Q: What about putting lessons? You always were a good putter.

A: I’ve had my good days on that. I have a handle on that. I could take a beginner and make them into a good putter.

Q: Have you had pros ask for putting help?

A: Sometimes I volunteer it and that’s not a healthy thing. If I see something that I feel a fellow is doing wrong, I have a bad habit. I might volunteer some information.

Q: Is it well received?

A: As far as I know. But sometimes being quiet is the best policy.

Q: Were you a good athlete in high school?

A: I think so. I played basketball, four years in high school and thoroughly enjoyed it. I didn’t know how enjoyable it was until I got out and missed it. I had a wonderful basketball coach, Morris Bobst. I mean to tell you, he was some kind of person I looked up to.

Q: Were you a scorer?

A: We didn’t score many points in those days. I made my share. My brother, Dewey, was a much better basketball player. He was a heckuva basketball player. At that time Long Island University was one of the top basketball colleges in the country. Claire Bee was the coach. Dewey was recruited by them. He was quick.

Q: Were you an inside player?

A: I played center and forward. I was 6 feet.

Q: Did you shoot the hook shot, which was popular in those days?

A: No, just the lay-up. I didn’t perfect that one.

Q: Are you still a basketball fan?

A: I love all sports, baseball, basketball. I love football but I don’t understand the game. They didn’t have football where I went to school. Soccer.

Baseball I didn’t play except for pickup games. I love baseball. I follow it to major league baseball to the `nth degree.’

Q: Do you watch games at home?

A: Oh, yes. I watched two games last night, ESPN twice. We have a dish. We don’t have a cable system out here. But we get everything.

My wife, Jean, is into baseball and all sports, too.

Q: You’ve made friends with Indiana’s Bob Knight?

A: He came up to Jean and me in Vail, Colorado, when I was playing in President Ford’s tournament. He came up to me and said, “I know where Honesdale, Pennsylvania, is.’ He used to go to a basketball camp there. He came over and introduced himself.

Q: Didn’t you have dinner with him when he was in Tucson for an NCAA playoff game?

A: He called up that morning. He was flying out here to play in the first round. He invited me to have dinner at one of the better restaurants in Tucson with him and his coaching staff.

Just being around him is interesting. I think an awful lot of Bob Knight. I realize there’s no in-between there with people. You either care for him or you don’t. I think the world of him.

He likes his golf, too.

Q: Have you ever teed it up with a U.S. president?

A: Eisenhower. Nine holes. El Dorado in Palm Desert.

He was just as down to earth as he could be. He could play. He swung the club pretty well. He didn’t always get over on his left side.

Q: If someone said you could only play golf three more times, what courses would you play? Anywhere in the world.

A: Cypress Point. Augusta National. Maybe a place called Saucon Valley in Pennsylvania. They held the U.S. Senior Open there two years ago when Larry Laoretti won. Fantastic course.

Cypress Point may be No. 1 with me. Outstanding.

Q: What’s the toughest course you’ve ever played?

A: Possibly Firestone when they redesigned it. I won the Rubber City Open there in 1958. Par was 72 on the course then. They made it longer and they made par 70. It was a tough golf course for me after that. Very difficult.

Q: Have you ever thought of designing golf courses?

A: I tried it just briefly back in Pennsylvania but quickly found out I was out of my element. Completely over my head. And it didn’t interest me that much. I had a friend who was in the engineering and architect business and he wanted to get into it. I did a little of it, but I needed a lot of help. A lot of help.

Q: Have you ever had days when you just knew you were going to play well?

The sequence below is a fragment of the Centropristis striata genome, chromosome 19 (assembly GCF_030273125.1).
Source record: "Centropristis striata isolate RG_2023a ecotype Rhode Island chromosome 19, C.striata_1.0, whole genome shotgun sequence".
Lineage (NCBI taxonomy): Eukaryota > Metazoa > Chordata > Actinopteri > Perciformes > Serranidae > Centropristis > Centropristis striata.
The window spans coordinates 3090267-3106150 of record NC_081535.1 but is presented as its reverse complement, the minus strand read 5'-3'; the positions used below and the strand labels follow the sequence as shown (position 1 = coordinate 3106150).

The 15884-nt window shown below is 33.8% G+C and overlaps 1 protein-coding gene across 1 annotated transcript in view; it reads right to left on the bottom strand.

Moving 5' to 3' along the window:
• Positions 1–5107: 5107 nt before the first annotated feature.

A: I’m not sure that I ever teed it up knowing I was going to play well, but I had a lot of confidence in my ability.

Q: Did you play much match play?

A: The PGA Championship was match play. All the amateur tournaments were match play. At the start of my golfing life I played a lot of match play.

There’s something kind of final about match play that I didn’t care for. I liked to play golf. In match play if you didn’t have it that day you weren’t going to be around the next day. I’m not sure I liked that part of it. I liked to come back the next day and play, even if I wasn’t playing too well.

Q: Were you a good match-play player?

A: I don’t think so. I didn’t go very far in too many match-play tournaments, although I won some. I won the Pennsylvania Amateur twice, and that’s not bad.

Back then maybe I was a pretty good match-play player. I enjoyed playing the golf course. I didn’t enjoy playing the person.

Q: Is it difficult to fill your day now that you’re not playing golf?

A: Definitely. Time hangs heavy. I have to improvise. I go out and walk or I’ll make an unnecessary trip to Sierra Vista, even when I’m not going for physical therapy. I find myself doing things that aren’t absolutely necessary just to occupy my time.

Q: You didn’t get tired of the travel?

A: It didn’t seem to wear on me. Maybe as I look back on it now I’m content to be more at home. I must say I still miss it.

I miss the competition. I’m a very competitive person once get on the golf course. I may look easy-going but once I get on the golf course I’m another personality.

The Wall file

Born: Nov. 25, 1923

Birthplace: Honesdale, Pa.

Residence: Sonoita

University: Duke (1949 graduate, business)

Joined PGA Tour: 1949

Joined Senior PGA Tour: 1980

Family: Wife, Jean. They have two sons, three daughters and four grandchildren.

PGA Tour victories (13): 1953-Fort Wayne Open; 1956-Fort Wayne Open; 1957-Pensacola Open; 1958-Rubber City Open, Eastern Open; 1959-Bing Crosby National Pro-Am, Azalea Open, Masters, Buick Open; 1960-Canadian Open; 1964-San Diego Open; 1966-Insurance City Open; 1975-Greater Milwaukee Open.

PGA Tour earnings: $638,816.

Playoff record: 6-5.

Combined career earnings: $1,001,118

Senior PGA career victories: 0

Other senior victories: 1978 U.S. National Senior Open, 1980 Legends of Golf (with Tommy Bolt), 1982 Energy Capital Classic.

Other career victories: 1954 Tournament of Champions; 1963 and 1966 Caracas Open; 1964, 1965 and 1966 Maracaibo Open; 1964 Los Lagartos Open; 1964 Puerto Rico Open; 1965 Panama Open.

Other achievements: Member of Ryder Cup team in 1957, 1959 and 1961; PGA Player of the Year and leading money-winner in 1959; Vardon Trophy winner, 1959; among Tour’s top 60 money winners 18 times between 1952 and 1975.

Wall second on list of oldest winners

Oldest tournament winners on the PGA Tour Player………..Tournament……………Age

Sam Snead….’65 Greensboro (N.C.) Open…52 yrs., 10 mos.

Art Wall…..’75 Milwaukee Open………..51 yrs., 10 mos.

John Barnum. ’62 Cajun Classic………….51 yrs., 1 mo.

Jim Barnes…’37 Long Island Classic……50 yrs.

Ray Floyd….’92 Doral Ryder Open………49 yrs., 6 mos.

Hale Irwin…’93 MCI Heritage Classic…..48 yrs., 10 mos.